Nowadays, global capital flows rapidly in and out of assets around the world. Investment managers, hedge funds, and traders of all types seek to make a buck wherever they can. Today it is oil; tomorrow it will be something else. The point is that greed and profit moves the prices of assets probably more than they are worth, just as fear and losses move prices lower than their “true” value (if you believe in intrinsic and fundamental value).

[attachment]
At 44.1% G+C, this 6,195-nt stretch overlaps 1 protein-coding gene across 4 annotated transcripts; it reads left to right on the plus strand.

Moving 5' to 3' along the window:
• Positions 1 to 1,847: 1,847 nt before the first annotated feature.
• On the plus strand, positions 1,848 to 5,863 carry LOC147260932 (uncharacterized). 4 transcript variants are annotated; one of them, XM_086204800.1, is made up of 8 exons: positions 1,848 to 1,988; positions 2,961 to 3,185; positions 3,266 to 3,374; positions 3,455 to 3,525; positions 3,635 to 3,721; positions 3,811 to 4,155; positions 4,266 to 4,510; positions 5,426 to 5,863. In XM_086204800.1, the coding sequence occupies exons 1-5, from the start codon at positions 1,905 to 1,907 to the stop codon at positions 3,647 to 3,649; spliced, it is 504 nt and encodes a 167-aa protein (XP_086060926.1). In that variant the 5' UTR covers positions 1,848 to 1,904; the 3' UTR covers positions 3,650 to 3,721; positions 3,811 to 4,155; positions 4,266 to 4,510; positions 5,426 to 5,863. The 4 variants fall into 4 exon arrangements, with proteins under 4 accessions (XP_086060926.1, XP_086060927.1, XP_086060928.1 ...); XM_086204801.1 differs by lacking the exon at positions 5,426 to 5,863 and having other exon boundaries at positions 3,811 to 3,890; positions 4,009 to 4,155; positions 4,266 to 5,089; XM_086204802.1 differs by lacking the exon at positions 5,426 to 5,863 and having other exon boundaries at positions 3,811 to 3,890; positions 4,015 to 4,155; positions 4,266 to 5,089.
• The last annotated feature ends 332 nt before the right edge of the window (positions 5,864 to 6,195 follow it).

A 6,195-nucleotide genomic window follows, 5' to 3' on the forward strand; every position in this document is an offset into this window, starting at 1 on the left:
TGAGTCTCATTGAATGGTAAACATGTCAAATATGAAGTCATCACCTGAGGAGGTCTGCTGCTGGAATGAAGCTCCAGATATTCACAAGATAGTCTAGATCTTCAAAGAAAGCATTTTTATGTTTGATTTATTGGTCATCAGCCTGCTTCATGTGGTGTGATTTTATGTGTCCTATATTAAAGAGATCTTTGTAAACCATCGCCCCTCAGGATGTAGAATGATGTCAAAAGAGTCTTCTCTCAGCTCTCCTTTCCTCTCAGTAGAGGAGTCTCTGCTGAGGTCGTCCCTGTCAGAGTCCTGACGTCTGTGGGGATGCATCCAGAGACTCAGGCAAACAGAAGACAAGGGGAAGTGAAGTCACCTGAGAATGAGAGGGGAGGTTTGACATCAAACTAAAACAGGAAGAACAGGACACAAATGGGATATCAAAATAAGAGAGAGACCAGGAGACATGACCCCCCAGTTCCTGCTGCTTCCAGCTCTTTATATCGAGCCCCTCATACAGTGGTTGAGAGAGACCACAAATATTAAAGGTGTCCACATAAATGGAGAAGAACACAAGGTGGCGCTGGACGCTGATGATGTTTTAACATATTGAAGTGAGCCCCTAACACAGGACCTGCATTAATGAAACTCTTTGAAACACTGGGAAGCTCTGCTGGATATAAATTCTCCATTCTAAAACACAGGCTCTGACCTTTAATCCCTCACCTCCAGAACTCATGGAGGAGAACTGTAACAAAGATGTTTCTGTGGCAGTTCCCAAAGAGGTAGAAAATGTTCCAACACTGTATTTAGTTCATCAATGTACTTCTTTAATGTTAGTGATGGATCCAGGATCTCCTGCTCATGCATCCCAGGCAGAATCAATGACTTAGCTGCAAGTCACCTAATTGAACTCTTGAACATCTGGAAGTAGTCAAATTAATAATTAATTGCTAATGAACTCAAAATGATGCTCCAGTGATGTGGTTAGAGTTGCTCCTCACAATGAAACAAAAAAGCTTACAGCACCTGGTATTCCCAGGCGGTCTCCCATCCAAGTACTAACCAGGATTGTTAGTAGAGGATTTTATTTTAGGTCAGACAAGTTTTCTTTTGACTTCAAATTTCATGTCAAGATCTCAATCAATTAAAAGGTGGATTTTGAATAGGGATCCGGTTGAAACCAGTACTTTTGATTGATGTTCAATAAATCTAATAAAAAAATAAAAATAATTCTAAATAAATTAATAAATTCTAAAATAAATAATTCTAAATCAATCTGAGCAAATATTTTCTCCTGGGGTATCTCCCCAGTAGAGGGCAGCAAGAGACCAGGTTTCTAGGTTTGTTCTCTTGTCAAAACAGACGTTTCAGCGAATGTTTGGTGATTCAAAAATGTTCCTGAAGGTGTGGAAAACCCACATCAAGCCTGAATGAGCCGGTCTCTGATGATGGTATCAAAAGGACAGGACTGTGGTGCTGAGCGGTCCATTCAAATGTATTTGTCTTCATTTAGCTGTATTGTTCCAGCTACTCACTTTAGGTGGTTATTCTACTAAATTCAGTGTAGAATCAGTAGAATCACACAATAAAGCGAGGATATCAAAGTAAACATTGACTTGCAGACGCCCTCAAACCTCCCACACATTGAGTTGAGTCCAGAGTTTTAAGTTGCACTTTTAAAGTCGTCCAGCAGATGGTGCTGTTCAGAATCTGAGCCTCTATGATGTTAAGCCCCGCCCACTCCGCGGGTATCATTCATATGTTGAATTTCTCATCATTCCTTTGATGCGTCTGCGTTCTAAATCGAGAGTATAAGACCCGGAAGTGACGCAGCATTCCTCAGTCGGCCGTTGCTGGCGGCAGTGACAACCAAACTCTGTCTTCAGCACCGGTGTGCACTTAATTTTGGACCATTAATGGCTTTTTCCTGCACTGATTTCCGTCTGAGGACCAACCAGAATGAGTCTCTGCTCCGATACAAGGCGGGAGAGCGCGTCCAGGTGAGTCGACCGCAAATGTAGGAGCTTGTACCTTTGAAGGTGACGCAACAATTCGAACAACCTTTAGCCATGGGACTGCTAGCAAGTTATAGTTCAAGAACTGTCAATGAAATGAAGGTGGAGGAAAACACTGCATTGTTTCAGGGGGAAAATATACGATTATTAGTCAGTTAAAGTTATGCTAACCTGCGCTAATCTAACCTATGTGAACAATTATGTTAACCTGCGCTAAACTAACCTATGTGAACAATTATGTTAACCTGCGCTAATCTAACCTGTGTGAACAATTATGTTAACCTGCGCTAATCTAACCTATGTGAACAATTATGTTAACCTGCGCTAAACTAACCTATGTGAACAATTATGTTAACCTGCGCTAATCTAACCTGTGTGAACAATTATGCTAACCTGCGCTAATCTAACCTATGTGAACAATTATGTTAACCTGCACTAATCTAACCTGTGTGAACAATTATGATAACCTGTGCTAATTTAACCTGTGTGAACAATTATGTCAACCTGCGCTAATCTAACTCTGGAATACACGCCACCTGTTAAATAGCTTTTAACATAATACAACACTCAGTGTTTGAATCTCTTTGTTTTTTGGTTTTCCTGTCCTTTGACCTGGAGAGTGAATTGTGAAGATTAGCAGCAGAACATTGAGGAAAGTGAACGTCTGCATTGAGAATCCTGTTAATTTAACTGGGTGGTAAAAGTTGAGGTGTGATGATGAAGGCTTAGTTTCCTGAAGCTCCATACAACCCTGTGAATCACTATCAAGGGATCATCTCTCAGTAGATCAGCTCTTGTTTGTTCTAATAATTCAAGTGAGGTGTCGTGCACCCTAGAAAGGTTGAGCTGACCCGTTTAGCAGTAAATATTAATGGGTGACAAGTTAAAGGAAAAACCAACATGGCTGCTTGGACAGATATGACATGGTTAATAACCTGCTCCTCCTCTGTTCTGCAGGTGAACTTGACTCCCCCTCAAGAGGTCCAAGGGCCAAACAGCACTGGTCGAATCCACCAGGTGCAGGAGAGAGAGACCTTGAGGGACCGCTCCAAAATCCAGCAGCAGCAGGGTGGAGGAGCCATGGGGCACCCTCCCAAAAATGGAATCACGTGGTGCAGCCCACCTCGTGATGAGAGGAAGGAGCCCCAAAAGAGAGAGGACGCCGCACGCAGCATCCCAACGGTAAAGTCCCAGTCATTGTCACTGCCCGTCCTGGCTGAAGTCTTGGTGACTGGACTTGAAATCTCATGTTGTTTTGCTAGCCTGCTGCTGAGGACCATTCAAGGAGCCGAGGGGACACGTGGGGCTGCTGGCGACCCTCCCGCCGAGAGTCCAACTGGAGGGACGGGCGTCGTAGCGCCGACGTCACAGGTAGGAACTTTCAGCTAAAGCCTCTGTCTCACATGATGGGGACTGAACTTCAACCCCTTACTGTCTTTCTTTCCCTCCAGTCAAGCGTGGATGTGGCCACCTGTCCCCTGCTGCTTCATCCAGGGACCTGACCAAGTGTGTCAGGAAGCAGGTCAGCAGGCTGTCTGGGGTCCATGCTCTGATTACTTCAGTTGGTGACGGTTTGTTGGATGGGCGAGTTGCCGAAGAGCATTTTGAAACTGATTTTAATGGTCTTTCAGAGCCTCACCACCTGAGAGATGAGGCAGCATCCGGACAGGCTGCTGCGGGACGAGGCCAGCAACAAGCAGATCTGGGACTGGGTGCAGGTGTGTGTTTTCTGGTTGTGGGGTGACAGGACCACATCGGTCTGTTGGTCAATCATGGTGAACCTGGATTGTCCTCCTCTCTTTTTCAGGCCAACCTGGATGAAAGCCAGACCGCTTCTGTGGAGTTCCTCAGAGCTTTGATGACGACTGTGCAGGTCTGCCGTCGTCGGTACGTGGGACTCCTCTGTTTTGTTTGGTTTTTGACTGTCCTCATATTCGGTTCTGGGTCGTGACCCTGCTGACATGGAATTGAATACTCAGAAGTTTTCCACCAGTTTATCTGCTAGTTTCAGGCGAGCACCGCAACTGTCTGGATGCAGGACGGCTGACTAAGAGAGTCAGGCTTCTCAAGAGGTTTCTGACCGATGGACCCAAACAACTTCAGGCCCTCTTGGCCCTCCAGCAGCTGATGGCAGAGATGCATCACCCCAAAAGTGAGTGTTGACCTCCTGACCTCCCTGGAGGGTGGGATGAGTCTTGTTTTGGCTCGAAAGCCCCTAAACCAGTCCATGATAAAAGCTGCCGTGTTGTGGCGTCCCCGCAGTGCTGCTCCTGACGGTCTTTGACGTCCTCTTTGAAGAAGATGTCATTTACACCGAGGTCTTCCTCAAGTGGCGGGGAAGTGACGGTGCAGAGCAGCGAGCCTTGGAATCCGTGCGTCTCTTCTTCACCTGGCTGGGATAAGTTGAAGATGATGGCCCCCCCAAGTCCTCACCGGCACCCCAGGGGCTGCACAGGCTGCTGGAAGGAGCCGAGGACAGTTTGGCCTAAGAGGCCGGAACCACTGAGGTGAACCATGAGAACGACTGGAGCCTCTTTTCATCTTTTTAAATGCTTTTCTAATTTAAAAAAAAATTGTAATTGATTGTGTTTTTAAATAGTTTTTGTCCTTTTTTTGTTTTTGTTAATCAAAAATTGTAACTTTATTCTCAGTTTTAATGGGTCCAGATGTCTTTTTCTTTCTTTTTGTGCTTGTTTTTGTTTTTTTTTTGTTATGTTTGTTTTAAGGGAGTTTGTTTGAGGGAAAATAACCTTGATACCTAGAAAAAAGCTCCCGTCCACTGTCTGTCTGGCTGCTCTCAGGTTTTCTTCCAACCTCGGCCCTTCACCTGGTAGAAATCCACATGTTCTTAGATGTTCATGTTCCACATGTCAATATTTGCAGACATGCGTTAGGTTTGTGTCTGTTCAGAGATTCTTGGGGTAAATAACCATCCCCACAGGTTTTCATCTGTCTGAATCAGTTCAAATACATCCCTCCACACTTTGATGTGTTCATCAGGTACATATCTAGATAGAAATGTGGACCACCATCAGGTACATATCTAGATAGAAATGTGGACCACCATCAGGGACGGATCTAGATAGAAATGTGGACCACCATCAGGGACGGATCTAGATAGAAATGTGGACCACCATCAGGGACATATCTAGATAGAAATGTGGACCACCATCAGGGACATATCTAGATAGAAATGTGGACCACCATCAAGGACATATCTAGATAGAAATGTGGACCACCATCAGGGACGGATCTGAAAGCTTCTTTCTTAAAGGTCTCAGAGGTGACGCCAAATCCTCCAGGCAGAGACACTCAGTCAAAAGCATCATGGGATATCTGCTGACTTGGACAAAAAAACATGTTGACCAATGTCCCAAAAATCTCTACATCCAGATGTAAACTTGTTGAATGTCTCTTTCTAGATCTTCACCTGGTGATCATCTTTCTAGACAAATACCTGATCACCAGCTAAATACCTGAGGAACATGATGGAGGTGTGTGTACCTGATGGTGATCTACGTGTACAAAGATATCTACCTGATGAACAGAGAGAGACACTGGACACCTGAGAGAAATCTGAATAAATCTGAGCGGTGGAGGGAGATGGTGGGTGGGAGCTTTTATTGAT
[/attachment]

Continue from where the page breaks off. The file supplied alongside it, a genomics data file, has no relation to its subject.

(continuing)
As the price of oil becomes more volatile, and as trading firms move their capital in a herd like, stampeding fashion, oil will pull in global capital. This will inevitably create a worldwide misallocation of capital. One has to wonder how the global misallocation of capital will affect our future. Companies around the world will have to consider how the recent moves in oil will affect their business. Government policy makers will have to consider the possibility of a slowdown in economic growth, how this will affect interest rates and inflation, and consumers will think twice before purchasing any goods and services. The problem is that the speed which capital moves and the increase in the volatility of prices it brings, will exaggerate the consequences and effects of all the decisions being made today.